One day, a guy called Jad asked me on Whatsapp which bus he could take to work. I pointed out a couple of buses that he could use. A week later he informs me that he’s been using the bus now instead of Uber, and two weeks later, he texts saying he had saved 90 USD. Just because this guy didn’t know that there was a bus that passed right by his home and straight to his work. Imagine if he had known that before. Imagine if this info was available for everyone.
This is why we decided to create a printed map
Full-time student and full-time entrepreneur, Therese feels that academia is disconnected from the job market and that entrepreneurship is the future for young Lebanese struggling in a faltering economy.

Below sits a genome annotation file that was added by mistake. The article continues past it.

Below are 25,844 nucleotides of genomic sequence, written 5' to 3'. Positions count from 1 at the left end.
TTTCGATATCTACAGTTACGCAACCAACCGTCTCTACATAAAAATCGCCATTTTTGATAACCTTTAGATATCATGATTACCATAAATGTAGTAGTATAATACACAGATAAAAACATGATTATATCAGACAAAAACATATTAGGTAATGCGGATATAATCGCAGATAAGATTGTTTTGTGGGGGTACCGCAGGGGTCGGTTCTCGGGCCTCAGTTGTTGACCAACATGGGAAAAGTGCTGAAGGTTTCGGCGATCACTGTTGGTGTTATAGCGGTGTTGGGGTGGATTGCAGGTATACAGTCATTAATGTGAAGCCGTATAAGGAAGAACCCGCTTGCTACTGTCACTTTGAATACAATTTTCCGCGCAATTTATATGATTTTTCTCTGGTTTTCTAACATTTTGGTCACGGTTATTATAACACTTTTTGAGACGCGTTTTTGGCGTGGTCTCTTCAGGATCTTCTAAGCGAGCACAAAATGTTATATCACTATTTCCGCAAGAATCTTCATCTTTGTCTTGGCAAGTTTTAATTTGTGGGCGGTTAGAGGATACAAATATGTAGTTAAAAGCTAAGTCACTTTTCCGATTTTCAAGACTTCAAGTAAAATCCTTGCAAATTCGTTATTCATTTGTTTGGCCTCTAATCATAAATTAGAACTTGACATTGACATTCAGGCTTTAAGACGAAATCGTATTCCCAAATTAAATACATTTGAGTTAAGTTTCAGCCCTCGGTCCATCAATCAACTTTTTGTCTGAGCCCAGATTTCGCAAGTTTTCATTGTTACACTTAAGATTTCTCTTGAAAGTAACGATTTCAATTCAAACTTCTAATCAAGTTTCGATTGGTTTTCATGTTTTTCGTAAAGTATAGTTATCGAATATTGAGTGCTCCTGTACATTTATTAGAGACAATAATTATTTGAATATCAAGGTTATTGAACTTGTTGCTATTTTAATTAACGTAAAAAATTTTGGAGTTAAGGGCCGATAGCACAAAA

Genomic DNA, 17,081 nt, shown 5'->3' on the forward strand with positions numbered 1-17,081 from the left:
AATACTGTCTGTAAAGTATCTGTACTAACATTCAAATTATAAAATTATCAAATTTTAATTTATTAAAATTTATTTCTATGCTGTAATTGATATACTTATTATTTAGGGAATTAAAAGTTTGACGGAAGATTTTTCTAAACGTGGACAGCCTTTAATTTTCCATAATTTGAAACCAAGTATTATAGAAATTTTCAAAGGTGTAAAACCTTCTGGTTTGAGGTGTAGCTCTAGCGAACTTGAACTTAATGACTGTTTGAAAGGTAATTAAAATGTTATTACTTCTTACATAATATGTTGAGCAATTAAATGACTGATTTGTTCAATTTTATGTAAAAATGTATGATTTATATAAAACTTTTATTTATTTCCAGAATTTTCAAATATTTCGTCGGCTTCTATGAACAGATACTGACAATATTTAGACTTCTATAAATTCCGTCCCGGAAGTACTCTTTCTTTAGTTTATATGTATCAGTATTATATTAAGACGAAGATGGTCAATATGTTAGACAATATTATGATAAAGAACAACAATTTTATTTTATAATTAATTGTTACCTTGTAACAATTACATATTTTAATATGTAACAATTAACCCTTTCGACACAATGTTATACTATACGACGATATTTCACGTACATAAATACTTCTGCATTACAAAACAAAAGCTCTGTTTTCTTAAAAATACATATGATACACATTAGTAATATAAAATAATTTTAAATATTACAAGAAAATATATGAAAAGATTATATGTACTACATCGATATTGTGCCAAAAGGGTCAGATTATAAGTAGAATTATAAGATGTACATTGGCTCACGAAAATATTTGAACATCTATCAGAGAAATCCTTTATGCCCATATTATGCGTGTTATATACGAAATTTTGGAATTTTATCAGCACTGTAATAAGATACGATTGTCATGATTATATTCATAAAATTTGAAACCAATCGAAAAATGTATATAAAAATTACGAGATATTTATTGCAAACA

“Last year, when all my friends were looking for internships and jobs, I didn’t even have a CV. I decided to challenge myself into applying for an internship, as an exercise to understand my market value. I applied to 70 different companies in Europe. I got refusals from all of them, mostly because I hold the Lebanese passport. This is when I realized that I prefer being an entrepreneur. I would rather be taking my own risks than wait for people to decide whether they wanted to hire me or not. If
Therese gives Zahle as an example of a Lebanese city that has no bus route coming into the capital, although it is only one hour away. “People who live in Zahle have no simple transportation method to commute into Beirut. What kind of opportunities do you think new grads have in such a small city?” YallaBus is a startup working to change that.
“I don’t want to be president anymore; I’d rather be an entrepreneur. Improving our public transportation is very important to me because by helping people move from one place to another, we are giving them access to better education, healthcare, and work opportunities. We are impacting their lives and the economy. We are stopping migration, reducing traffic in the cities and improving people’s lifestyle.”